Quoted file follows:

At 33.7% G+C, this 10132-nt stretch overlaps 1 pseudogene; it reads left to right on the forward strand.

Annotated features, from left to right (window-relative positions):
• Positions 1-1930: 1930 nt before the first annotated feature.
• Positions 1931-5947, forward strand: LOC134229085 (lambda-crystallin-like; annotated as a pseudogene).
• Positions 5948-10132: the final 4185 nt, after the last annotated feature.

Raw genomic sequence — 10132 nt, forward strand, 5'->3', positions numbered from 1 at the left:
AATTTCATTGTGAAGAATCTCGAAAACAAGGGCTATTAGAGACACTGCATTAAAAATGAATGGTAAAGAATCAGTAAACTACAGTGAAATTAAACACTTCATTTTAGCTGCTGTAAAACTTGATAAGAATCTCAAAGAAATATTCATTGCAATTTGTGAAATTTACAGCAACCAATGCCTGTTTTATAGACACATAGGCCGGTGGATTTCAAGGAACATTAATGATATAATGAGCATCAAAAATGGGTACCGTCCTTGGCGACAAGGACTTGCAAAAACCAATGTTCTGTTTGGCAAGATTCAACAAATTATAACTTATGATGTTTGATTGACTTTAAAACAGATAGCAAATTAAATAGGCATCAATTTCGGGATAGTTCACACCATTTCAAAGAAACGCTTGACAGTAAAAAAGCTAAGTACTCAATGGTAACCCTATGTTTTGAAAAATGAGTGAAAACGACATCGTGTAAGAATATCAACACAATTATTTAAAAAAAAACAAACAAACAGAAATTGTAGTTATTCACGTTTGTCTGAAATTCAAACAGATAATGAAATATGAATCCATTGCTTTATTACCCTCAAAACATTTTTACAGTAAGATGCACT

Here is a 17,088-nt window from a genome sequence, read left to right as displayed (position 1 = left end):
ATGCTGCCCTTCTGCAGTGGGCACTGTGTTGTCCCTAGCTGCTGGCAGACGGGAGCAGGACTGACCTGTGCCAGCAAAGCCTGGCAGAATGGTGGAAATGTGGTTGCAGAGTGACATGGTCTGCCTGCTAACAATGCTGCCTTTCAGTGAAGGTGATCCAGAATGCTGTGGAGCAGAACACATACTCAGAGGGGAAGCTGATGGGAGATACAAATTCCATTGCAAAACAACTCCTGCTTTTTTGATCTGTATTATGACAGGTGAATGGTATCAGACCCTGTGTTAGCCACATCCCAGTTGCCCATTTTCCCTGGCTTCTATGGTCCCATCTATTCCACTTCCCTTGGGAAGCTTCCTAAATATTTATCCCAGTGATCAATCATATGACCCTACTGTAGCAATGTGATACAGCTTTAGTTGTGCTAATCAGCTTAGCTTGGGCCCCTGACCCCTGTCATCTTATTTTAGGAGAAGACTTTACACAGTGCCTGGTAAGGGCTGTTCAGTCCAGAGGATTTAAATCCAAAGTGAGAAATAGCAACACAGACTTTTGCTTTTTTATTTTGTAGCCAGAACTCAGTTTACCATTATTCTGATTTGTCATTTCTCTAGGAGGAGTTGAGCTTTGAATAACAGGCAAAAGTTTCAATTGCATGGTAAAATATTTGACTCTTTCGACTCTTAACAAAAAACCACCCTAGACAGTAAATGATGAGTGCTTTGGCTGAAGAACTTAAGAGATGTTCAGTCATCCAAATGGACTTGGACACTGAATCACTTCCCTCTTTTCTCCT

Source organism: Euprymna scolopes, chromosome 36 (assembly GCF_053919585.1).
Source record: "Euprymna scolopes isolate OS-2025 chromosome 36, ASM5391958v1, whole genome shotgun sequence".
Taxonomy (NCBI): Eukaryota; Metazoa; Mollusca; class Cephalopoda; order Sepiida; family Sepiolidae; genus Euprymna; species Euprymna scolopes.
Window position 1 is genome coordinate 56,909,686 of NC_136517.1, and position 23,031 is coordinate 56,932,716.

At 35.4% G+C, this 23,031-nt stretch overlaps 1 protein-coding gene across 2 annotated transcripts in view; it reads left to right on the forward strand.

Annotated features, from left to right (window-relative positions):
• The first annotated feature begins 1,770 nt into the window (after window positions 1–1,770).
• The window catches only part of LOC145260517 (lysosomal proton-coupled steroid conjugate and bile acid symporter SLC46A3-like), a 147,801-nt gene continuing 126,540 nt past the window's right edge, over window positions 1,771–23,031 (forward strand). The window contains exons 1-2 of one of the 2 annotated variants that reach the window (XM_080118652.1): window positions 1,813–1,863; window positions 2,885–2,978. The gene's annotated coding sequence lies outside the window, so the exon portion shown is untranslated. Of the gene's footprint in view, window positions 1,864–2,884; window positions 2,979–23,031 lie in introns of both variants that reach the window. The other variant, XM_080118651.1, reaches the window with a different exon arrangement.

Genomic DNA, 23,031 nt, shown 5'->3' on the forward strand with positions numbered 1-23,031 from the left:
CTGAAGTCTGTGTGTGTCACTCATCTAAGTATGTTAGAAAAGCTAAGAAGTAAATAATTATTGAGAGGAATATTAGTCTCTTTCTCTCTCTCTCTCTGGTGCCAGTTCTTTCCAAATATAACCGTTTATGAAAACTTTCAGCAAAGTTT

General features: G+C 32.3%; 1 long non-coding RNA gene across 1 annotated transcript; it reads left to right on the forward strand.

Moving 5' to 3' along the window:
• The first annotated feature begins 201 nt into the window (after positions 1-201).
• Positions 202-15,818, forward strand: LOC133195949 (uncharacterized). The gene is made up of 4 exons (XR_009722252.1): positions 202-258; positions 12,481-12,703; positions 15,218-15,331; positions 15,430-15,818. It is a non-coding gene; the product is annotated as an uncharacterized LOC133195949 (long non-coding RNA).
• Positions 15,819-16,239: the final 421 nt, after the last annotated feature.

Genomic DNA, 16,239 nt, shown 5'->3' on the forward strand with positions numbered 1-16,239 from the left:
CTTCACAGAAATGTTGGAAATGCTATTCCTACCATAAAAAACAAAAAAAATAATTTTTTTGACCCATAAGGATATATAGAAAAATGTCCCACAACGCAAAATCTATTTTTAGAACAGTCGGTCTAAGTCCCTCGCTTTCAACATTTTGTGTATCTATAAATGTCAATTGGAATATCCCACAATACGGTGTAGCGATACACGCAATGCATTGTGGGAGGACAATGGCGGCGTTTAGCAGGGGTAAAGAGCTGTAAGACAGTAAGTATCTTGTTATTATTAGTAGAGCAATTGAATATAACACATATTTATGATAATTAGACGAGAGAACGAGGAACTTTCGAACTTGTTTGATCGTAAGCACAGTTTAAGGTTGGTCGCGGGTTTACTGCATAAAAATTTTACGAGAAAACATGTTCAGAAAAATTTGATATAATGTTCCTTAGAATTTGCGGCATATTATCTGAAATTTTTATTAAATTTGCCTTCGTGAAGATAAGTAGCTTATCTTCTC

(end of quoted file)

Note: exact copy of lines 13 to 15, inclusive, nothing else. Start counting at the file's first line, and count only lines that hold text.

Window position 1 is genome coordinate 56,909,686 of NC_136517.1, and position 23,031 is coordinate 56,932,716.

At 35.4% G+C, this 23,031-nt stretch overlaps 1 protein-coding gene across 2 annotated transcripts in view; it reads left to right on the forward strand.

Annotated features, from left to right (window-relative positions):